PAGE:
Egoyan, Vallee films among TIFF Canadian offerings

Egoyan, Vallee films among TIFF Canadian offerings

The Canadian Press
August 5, 2009

TORONTO — A sexual thriller from Atom Egoyan, Heath Ledger’s final
film, and Emily Blunt’s turn as a young Queen Victoria were among the
latest titles added to the Toronto International Film Festival lineup
Tuesday as programmers also revealed their slate of Canadian content.

The 10-day movie marathon will close with the film, "The Young
Victoria," directed by Quebec filmmaker Jean-Marc Vallee, whose
previous film, "C.R.A.Z.Y.," won the award for Best Canadian Feature
Film at the 2005 festival.

Vallee’s latest film, a UK-USA production, takes a look at the
turbulent early years of Queen Victoria’s rule, which TIFF co-director
Cameron Bailey said was marked by "instant celebrity" for the young

"This is a completely new look at Queen Victoria as a young woman,"
Bailey told hundreds of filmmakers and reporters gathered for
Tuesday’s announcement.

"It really sort of blasts away at those stereotypes of Queen Victoria
as a sort of prudish figure from history," programmer Steve Gravestock
added later.

"It’s very much a romance, quite beautifully done, also (featuring)
amazing performances and really very affecting."

The Canadian slate this year features a notably international flavour,
with Egoyan’s new thriller, "Chloe," based on the French film
"Nathalie" and starring Irish actor Liam Neeson and U.S. actress
Julianne Moore. Neeson was working on the film in Toronto earlier this
year when his wife, Natasha Richardson, died following a ski accident
near Montreal.

"’Chloe’ I think might just be, if not Atom’s best, close to it. It
really is an exceptional piece," Gravestock said.

"The film really is a portrait of high-end Toronto, about a marriage
that’s undergoing some trouble…. There’s some almost Hitchcockian
touches to it, it’s a really subtle and kind of sleek film."

Toronto actor Don McKellar stars in Dilip Mehta’s "Cooking With
Stella" as a Canadian chef transplanted to New Delhi. The screenplay
was written by Mehta’s sister, director Deepa Mehta.

"It was really exciting for me, I’d never been to India before and had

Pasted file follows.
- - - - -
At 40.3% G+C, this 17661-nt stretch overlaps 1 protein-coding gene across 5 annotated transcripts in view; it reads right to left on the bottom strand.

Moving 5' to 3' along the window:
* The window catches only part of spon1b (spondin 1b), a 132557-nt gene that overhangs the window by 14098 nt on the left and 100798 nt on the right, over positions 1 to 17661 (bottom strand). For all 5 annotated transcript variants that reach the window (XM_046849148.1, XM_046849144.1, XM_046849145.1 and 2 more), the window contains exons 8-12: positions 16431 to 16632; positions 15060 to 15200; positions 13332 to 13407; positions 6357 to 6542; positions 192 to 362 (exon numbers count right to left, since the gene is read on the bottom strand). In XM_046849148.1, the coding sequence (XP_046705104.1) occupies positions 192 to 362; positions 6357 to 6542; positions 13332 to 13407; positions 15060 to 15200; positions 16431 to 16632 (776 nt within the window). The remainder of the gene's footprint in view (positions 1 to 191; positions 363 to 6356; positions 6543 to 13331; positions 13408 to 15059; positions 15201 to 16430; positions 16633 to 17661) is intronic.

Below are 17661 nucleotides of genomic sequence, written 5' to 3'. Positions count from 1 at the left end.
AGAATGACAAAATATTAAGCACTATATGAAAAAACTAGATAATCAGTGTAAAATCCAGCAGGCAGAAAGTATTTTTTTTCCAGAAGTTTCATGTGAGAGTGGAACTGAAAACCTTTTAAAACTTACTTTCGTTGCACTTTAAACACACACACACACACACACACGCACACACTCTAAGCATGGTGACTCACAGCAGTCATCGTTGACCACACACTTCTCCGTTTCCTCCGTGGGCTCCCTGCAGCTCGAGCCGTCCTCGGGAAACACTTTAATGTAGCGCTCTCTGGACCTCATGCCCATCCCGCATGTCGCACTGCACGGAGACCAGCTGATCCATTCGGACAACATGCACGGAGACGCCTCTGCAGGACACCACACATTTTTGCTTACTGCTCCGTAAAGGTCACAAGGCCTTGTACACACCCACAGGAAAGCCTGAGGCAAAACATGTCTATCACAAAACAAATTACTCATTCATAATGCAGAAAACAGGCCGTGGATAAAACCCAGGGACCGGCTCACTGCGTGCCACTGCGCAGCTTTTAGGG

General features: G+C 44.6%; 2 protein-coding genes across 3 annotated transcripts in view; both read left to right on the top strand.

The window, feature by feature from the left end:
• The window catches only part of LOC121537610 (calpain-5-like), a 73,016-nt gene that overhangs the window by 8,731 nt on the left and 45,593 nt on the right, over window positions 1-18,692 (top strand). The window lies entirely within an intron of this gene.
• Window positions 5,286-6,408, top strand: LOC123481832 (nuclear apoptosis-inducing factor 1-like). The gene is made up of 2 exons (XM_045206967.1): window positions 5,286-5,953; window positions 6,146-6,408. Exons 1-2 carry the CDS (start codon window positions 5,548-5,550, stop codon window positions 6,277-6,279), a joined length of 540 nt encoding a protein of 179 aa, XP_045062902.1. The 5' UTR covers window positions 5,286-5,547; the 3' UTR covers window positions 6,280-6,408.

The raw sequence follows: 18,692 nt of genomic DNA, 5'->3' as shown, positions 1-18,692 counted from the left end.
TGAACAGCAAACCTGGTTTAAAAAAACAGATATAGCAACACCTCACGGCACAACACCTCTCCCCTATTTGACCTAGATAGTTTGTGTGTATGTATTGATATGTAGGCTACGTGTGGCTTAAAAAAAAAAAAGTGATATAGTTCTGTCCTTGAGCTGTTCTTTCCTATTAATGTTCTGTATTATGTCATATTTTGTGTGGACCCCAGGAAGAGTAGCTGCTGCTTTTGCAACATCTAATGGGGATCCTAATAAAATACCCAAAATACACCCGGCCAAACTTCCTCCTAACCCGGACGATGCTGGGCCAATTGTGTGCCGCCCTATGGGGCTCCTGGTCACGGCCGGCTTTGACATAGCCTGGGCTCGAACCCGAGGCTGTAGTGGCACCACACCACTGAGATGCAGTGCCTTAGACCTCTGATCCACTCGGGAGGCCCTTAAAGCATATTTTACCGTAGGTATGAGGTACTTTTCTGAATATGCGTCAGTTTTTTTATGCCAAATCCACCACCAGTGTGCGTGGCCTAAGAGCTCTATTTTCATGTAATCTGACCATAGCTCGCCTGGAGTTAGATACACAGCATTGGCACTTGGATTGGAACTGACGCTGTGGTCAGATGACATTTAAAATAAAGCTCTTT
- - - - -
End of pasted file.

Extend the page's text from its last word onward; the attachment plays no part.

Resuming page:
a couple of months there in Delhi and loved it," said McKellar, who
also appears in "Leslie, My Name is Evil," which screens at the

"I worked (on) knife technique, what to do with dish towels and things
like that," he says of training for the cooking film.

"There are a lot of little things that you learn in cooking school
that I had to work on."

Also coming to TIFF is the North American premiere of the Terry
Gilliam-directed "The Imaginarium of Doctor Parnassus," featuring the
late Ledger in his last role. It was shot in Vancouver and also stars
Christopher Plummer.

Other Canadian films backed by international star power include the
super-hero flick "Defendor," starring Woody Harrelson, Kat Dennings
and Ottawa’s Sandra Oh, and the rock ‘n’ roll vampire tale, "Suck,"
featuring cameos by Alice Cooper, Moby, Iggy Pop, and Henry Rollins.

Meanwhile, Sook-Yin Lee’s romantic comedy, "Year of the Carnivore,"
features the CBC radio host and former MuchMusic VJ playing a young
woman insecure in the ways of love.

"Cairo Time" directed by Ruba Nadda, the documentary "Hugh Hefner:
Playboy, Activist and Rebel" from Brigitte Berman, "J’ai Tue Ma Mere
Xavier Dolan" directed by Xavier Dolan, and "The Trotsky" directed by
Jacob Tierney and starring Jay Baruchel, are among other Canadian
films chosen for screenings.

Bucking tradition, this year’s festival will open with the British
film "Creation," rather than with a Canadian production.

The festival runs Sept. 10 to 19.

CTVNews/20090804/TIFF_films_090804/20090804?hub=En tertainment&s_name

From: Emil Lazarian | Ararat NewsPress

Emil Lazarian

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